It’s no secret that specialty medication costs have been rising. They now account for over 50% of the total pharmacy spend incurred by most employer plans even though they make up less than 2% of prescription utilization. While these medications are promoting and preserving a higher quality of life for patients, the price tag can be a heavy burden for self-insured employer plans.
Due to the economic forces at play, an effort has developed that encourages carving-out specialty medications administered by a third-party vendor or excluding specialty medication from the plan altogether. Many of the third-party vendors administrating the specialty carve-out provision claim that multiple funding sources exist, including various needs-based funding, to cover member costs. There would be minimal to no member impact with no operational concerns. These third-party vendors say that carving-out specialty medications from the total pharmacy benefit is a win-win situation for everyone.
After being presented with the idea of carving-out specialty medications by a third-party specialty carve-out vendor, a 2,500-member white-collar industry client with approximately $3.5 million in annual pharmacy spend proceeded to implement this approach. The RxBenefits Account Management Team provided guidance against the strategy, citing that:
- Needs-based funding is not guaranteed. Needs-based funding requires income verification, and in certain white-collar industries, many members may fall beyond the maximum income thresholds, especially when many specialty utilizers are, on average, more seasoned employees in higher level positions. If the member cannot secure funding, the plan or the member may be left picking up a large, unexpected bill or need a special override of coverage to “carve back in” to the pharmacy benefit. This process, while possible, can be complex.
- Some specialty medications may not be included. Many specialty carve-out programs address fewer than 300 – mostly brand – medications. These programs omit over 1,300 specialty medications, generic and brand, from being covered by the benefit or the carve-out vendor management process. The client would either need to create a dual benefit – one to address medications on the third party listing and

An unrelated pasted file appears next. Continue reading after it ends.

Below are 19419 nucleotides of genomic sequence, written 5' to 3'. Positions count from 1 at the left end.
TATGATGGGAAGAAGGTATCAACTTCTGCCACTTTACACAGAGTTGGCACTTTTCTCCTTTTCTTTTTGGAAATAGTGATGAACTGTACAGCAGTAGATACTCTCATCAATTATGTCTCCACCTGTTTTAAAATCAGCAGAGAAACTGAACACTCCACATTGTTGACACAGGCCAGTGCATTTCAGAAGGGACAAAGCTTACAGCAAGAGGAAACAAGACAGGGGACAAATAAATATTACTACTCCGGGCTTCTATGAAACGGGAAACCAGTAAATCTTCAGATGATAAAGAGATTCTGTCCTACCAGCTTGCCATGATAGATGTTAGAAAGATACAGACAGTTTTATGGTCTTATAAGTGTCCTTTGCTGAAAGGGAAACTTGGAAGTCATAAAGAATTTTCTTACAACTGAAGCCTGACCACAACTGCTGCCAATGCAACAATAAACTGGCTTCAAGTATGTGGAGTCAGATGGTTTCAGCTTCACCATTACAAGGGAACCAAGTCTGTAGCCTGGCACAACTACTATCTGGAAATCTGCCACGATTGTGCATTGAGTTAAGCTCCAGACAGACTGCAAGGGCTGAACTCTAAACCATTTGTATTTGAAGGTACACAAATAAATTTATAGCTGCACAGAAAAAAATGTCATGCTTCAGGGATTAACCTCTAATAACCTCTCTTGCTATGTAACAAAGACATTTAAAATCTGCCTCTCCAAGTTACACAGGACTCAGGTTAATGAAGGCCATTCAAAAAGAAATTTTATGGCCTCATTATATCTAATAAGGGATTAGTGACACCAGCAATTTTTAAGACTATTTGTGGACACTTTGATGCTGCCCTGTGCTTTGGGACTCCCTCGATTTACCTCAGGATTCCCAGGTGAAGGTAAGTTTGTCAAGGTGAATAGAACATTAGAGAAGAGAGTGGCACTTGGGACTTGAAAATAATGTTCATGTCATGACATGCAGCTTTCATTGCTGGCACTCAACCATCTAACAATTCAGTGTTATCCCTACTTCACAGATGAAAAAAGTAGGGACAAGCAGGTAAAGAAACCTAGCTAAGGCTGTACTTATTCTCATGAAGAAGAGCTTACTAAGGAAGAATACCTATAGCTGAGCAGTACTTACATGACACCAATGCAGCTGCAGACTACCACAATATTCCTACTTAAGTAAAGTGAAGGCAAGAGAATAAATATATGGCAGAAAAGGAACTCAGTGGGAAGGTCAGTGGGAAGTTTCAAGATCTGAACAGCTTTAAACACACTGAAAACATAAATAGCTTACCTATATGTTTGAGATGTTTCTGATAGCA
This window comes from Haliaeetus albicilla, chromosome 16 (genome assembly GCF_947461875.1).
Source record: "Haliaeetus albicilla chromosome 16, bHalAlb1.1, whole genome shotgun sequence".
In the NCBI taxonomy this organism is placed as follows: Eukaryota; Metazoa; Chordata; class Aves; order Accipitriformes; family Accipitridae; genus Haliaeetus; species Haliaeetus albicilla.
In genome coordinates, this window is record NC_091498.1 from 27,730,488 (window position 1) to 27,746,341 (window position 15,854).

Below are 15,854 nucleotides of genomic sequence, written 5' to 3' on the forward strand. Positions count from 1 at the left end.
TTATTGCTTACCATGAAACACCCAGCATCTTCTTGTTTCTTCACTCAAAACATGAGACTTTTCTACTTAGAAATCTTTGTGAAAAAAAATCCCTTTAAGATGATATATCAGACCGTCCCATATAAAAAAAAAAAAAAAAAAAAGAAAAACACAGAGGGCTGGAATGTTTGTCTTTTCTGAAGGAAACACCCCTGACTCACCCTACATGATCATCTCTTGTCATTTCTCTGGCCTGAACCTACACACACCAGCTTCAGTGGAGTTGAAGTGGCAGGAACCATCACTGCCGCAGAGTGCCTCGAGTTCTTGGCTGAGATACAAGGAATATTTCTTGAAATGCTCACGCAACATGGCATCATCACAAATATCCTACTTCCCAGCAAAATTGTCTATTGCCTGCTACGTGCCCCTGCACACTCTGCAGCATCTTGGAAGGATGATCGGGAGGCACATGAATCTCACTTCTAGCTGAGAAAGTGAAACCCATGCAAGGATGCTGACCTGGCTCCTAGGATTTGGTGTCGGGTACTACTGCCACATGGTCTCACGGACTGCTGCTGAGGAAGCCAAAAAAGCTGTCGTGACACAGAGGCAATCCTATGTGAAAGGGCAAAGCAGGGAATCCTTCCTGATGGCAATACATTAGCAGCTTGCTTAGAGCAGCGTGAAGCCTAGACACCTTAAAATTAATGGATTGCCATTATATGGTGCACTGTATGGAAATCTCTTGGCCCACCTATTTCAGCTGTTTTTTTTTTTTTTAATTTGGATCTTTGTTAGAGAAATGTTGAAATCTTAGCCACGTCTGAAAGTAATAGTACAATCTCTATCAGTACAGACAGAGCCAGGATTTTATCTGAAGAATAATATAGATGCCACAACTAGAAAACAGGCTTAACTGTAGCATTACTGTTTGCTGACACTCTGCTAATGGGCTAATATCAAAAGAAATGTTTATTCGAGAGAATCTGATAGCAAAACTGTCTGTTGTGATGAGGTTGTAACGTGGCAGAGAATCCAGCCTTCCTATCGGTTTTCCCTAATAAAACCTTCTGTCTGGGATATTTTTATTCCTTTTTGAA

another to address the third party listing – or not cover out-of-scope specialty medications, which would negatively impact members.
- Fees, lost contract value, and lack of clinical review visibility may negate savings and lead to increased utilization. Removing a segment of medications impacts contract underwriting provisions and changes the terms of the contract. The fees incurred are based on gross savings achieved which may be based on gross costs, not based on what the plan is currently paying net of rebates. Finally, clinical oversight ensures that access is granted when medically necessarily. In a carve-out scenario, who is the gatekeeper? If the third party, there is a financial incentive for approval and should be considered. Therefore, between incurred fees, contract value impact, and potential increased utilization, the client may not see the predicted savings.
The client ultimately decided to carve-out specialty medications via a third-party vendor at the beginning of their plan year, against RxBenefits’ advice.
Third-Party Vendor Results
Shortly after carving-out their specialty medication to the third-party vendor, the client experienced severe member and service disruption, including:
- It was unclear to members who they should contact for specialty medications when issues arose at the point-of-sale, creating confusion.
- Many impacted members were unable to secure funding due to exceeding income thresholds for accessing needs-based funding, which required ‘carving back in.’
- A drastic increase in manual overrides occurred in the PBM claims payment system to ‘carve back in’ the specialty medications without clinical oversight and without the benefit of a contract guarantee on discounts and rebates.
Unfortunately, by requiring overrides for medication coverage, the client covered almost half of the specialty utilizers, meaning that savings were not what was predicted.
Due to these compounding issues, the client moved quickly to reincorporate their specialty benefit back into their total RxBenefits’ pharmacy benefit after only two months. To the client, the excessive member disruption with little to no financial gain did not reflect their goals and objectives surrounding their pharmacy benefit coverage. It was clear that their previously experienced full prescription benefit coverage under RxBenefits was the best option. Additionally, after only one quarter, RxBenefits’ Specialty PMPM matched the client’s carved out specialty PMPM.
- 2 months before returning to RxBenefits due to comprehensive service issues
- Almost HALF of specialty utilizers required coverage by RxBenefits via manual override
- Client’s RxBenefits specialty PMPM MATCHED specialty carve-out PMPM within 1 quarter